A total of 6.75 days on average had been lost to sickness in 2015/16. This was below the CIPD average of 8.2 days but was on the increase. The Council had a robust sickness absence policy which balanced the needs of the organisation against providing help and support for those with genuine long term health problems. It was evident that physically demanding jobs were more likely to have an impact on sickness levels which is why Operational Services (also the Council’s largest department) accounted for 50.96% of cases. In terms of the top ten reasons for absence in 2015/16, chest infections had risen by 19% which was largely attributed to one case of long term sickness. Cases of anxiety/stress were slightly down (by 9%) on last year but were still considered a high risk to the organisation. Such cases tended to represent an interrelationship between finding work to be stressful in addition to contributing stresses from home life. Occupational Health was a medical intervention used by the Council to assist the organisation in managing sickness with clear advice and practical support. If stress at work was flagged as an issue, a risk assessment would be undertaken and the Council also provided access to counselling via the Employment Assistance Programme. The organisation was mindful of the effect of long term sickness on staff morale and recognised the need to support managers in dealing with sensitive cases and supporting return to work as soon as possible. It was agreed that sickness absence should be the subject of more detailed discussion between staff, councillors and officers.
Staff turnover was on the increase and remained above the UK average. Exit interviews were held in cases of voluntary exits from the organisation. It was generally a range of personal reasons which led to voluntary resignation from the authority. However, it was confirmed that should a trend emerge regarding particular issues within a department, these would be dealt with appropriately either in consultation with the Head of Service or Directors and appropriate support would be given. It was noted that staff turnover in the HR department was relatively high. Staff turnover in Customer Services was industry standard and parking services was a challenging role. It was requested that consideration be given to seeking exit interviews in the case of non-voluntary leavers to give a more balanced view of issues affecting employment with the Council.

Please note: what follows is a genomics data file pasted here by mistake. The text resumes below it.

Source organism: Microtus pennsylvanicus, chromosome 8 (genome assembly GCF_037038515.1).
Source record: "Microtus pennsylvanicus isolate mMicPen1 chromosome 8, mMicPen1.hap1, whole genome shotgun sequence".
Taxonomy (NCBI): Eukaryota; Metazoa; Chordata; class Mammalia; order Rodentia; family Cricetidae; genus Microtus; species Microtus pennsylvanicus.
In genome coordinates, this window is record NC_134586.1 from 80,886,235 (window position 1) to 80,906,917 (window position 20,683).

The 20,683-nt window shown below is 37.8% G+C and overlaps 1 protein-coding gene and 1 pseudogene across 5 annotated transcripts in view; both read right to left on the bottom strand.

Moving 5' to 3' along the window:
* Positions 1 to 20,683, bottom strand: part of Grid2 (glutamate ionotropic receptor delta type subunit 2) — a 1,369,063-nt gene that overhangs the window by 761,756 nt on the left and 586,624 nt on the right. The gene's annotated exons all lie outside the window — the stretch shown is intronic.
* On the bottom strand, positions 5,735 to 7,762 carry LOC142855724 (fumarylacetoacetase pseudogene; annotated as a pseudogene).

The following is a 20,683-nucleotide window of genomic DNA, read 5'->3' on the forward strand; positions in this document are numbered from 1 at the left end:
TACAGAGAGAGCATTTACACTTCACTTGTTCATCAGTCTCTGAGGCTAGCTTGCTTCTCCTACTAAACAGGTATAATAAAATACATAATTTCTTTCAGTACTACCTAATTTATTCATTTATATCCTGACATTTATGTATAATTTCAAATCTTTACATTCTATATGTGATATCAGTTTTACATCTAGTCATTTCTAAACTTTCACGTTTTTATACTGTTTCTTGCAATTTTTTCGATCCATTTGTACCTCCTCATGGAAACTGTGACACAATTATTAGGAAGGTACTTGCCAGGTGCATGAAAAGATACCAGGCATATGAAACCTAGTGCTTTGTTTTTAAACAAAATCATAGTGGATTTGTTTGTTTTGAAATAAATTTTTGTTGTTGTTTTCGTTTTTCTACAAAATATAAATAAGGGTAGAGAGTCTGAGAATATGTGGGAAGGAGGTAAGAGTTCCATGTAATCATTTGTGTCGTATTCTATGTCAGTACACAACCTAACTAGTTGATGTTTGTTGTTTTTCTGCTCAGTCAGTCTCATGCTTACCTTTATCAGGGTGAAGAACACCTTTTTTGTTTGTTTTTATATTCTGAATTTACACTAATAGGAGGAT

It was commented that the loss of staff through retirement could affect institutional memory and queried whether there was a mechanism which ensured return on investment if the organisation had invested in training a member of staff. Positions vacated as a result of retirement were not necessarily back-filled. It depended on the nature of the job and whether it provided the opportunity to change the role. Staff who obtained work-related qualifications with the assistance of the organisation signed a training agreement.
The report highlighted that the Council carried out regular pay benchmarking exercises. These were considered value for money as a means of ensuring pay rates were competitive and comparable to similar authorities. This information was currently only shared with senior management. A full review of salary scales and performance appraisal scheme was currently being undertaken and it was confirmed that the Staff Consultative Group would receive a report on the key issues arising from it.
The Learning and Development Budget had been significantly affected by the financial challenges facing the Council and there had been a freeze on training between August 2015 and March 2016. Consideration was currently being given to broadening the use of e-learning.